• What Dreher’s formulation does, then, is put the work — emotional and otherwise — of racial reconciliation on the people to whom we need to be reconciled. There might be something Godly about that, but it’s also a bit superhuman, and it’s not fair for white people to expect that.

How to do racial reconciliation in the church, then? I don’t know. But I’d suggest:

• Listening.

• Being willing to accept one’s own responsibility for sin.

• To disregard the deep human need to offset one’s own sin by pointing out the sins of others.

• To pray a lot.

• And listen some more.

We’re going to have to practice humility. We are, on occasion, going to feel bad.

And no. I’ve not done nearly enough of this kind of work as I should.

Sadly, Joel

For Mother’s Day, Rod Dreher Decided to be a Jerk

Rebecca:

I’ve written the following about Rod Dreher on this blog:

I love Rod Dreher. I hate Rod Dreher. He’s essential reading. I sometimes have to turn off his RSS feed for weeks or months. He’s incredibly thoughtful. He’s a kneejerk reactionary. He’s terrified of the influence that gays will have on American society. He’s really good friends with Andrew Sullivan — who kind of helped kickstart the gay marriage movement decades ago. He’s profoundly human, but I wish he could be a bit more humane and less purely contemptuous of people who think differently than he does. I think there’s stuff we have to learn from him, and for God’s sake sometimes I wish he’d just shut the hell up.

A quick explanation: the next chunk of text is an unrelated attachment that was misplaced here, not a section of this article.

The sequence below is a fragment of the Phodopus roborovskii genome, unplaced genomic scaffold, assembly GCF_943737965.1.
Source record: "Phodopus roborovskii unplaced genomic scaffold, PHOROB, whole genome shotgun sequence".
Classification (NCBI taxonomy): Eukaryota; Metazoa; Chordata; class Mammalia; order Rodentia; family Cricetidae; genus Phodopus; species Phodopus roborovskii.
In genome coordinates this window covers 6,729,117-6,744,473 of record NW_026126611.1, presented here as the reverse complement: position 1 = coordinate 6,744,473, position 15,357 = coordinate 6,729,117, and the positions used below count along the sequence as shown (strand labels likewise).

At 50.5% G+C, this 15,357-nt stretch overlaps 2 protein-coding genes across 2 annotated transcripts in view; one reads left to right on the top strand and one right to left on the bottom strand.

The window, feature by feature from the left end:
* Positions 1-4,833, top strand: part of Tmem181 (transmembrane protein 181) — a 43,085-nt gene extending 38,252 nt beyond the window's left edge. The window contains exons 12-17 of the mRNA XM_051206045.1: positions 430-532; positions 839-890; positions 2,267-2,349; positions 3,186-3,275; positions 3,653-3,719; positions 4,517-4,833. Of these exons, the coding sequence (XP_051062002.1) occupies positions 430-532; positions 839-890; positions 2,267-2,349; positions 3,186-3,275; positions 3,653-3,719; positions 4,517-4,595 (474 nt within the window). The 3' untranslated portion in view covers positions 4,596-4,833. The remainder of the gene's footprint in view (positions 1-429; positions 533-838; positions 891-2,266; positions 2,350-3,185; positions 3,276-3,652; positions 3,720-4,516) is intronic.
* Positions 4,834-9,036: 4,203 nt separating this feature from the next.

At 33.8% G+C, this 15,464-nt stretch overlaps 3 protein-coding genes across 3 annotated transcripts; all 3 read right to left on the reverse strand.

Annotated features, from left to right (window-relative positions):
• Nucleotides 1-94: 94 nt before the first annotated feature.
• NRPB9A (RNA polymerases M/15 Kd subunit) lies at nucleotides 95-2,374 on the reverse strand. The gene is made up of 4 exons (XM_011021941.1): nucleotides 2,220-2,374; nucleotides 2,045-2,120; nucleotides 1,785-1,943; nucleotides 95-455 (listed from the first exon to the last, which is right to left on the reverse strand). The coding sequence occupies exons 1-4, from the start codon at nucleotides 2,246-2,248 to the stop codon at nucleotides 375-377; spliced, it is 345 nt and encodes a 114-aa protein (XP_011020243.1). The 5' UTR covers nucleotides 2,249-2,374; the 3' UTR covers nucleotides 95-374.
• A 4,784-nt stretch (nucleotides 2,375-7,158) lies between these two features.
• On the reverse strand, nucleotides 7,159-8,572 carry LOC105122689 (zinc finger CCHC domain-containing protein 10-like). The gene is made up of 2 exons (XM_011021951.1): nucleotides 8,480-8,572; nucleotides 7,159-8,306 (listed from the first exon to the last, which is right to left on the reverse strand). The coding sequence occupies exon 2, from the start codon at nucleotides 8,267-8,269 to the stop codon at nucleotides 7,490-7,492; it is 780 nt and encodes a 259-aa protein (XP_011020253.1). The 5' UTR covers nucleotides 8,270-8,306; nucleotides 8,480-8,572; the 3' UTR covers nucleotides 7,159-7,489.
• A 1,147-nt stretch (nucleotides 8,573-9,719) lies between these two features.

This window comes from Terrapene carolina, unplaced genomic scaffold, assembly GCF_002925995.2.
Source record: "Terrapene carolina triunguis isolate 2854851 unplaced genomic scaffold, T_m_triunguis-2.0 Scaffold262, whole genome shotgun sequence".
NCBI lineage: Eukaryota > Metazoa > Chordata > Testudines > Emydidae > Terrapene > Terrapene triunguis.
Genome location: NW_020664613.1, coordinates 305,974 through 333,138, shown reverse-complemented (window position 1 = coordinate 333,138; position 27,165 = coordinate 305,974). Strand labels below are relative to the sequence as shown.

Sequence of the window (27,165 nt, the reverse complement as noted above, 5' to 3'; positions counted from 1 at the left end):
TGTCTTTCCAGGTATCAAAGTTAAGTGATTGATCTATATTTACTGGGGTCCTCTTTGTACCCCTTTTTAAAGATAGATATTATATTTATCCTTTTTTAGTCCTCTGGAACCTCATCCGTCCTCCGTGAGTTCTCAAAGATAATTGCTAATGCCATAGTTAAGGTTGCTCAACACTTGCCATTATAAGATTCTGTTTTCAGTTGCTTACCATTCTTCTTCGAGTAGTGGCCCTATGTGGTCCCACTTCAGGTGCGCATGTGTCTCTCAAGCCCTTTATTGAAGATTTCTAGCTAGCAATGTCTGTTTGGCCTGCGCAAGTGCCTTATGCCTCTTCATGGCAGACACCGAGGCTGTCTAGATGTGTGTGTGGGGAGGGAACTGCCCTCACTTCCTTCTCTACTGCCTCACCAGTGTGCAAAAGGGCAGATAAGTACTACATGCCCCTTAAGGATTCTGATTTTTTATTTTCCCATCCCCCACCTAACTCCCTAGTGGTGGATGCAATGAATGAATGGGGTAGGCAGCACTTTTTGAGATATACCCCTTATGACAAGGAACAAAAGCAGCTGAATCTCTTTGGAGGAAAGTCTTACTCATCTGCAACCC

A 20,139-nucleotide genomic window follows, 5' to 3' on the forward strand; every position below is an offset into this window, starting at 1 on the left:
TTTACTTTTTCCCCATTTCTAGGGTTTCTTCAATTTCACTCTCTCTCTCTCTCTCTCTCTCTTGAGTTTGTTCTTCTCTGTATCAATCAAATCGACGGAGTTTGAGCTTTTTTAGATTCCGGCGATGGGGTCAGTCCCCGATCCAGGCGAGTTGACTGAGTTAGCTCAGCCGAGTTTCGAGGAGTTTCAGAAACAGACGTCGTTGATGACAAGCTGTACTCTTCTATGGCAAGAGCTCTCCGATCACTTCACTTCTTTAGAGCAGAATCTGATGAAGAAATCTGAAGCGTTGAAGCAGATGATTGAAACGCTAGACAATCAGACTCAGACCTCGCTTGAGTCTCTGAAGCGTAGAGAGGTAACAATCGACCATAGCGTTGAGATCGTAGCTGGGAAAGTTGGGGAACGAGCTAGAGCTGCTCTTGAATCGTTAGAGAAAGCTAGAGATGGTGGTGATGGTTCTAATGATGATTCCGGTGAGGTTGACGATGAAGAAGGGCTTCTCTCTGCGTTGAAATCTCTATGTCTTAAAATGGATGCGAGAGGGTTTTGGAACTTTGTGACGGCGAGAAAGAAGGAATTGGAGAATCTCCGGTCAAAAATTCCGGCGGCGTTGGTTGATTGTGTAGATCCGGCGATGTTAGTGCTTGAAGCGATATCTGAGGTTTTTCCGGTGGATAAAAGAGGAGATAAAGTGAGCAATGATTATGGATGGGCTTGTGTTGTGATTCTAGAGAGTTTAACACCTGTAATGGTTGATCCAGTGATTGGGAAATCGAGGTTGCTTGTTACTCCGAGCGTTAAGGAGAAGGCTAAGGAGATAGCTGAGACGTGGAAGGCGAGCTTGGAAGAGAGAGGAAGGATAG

Tonight, I wish he’d shut the hell up. Why? Here’s Twitter.

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Now. Maybe it’s because I just celebrated another Mother’s Day without my mother — the day after what should’ve been my parents’ 45th wedding anniversary.

Or maybe it’s because I saw the image posted earlier in the day, by a friend who spent many years longing to become a parent — she and her husband finally adopted a couple of years back, a joy to them and all who know them — and who, I know, still vividly remembers the pain of that yearning.

But:

Rod Dreher has written not one, but two books substantially centered on his daddy issues. Some people draw memes suggesting flowers for people who have family issues; Dreher’s made an income from his.

And Dreher’s whole shtick is that modern American society is destroying the family, and that civilization will soon follow. So why not make fun of people who yearn for family, or to improve their family relationships?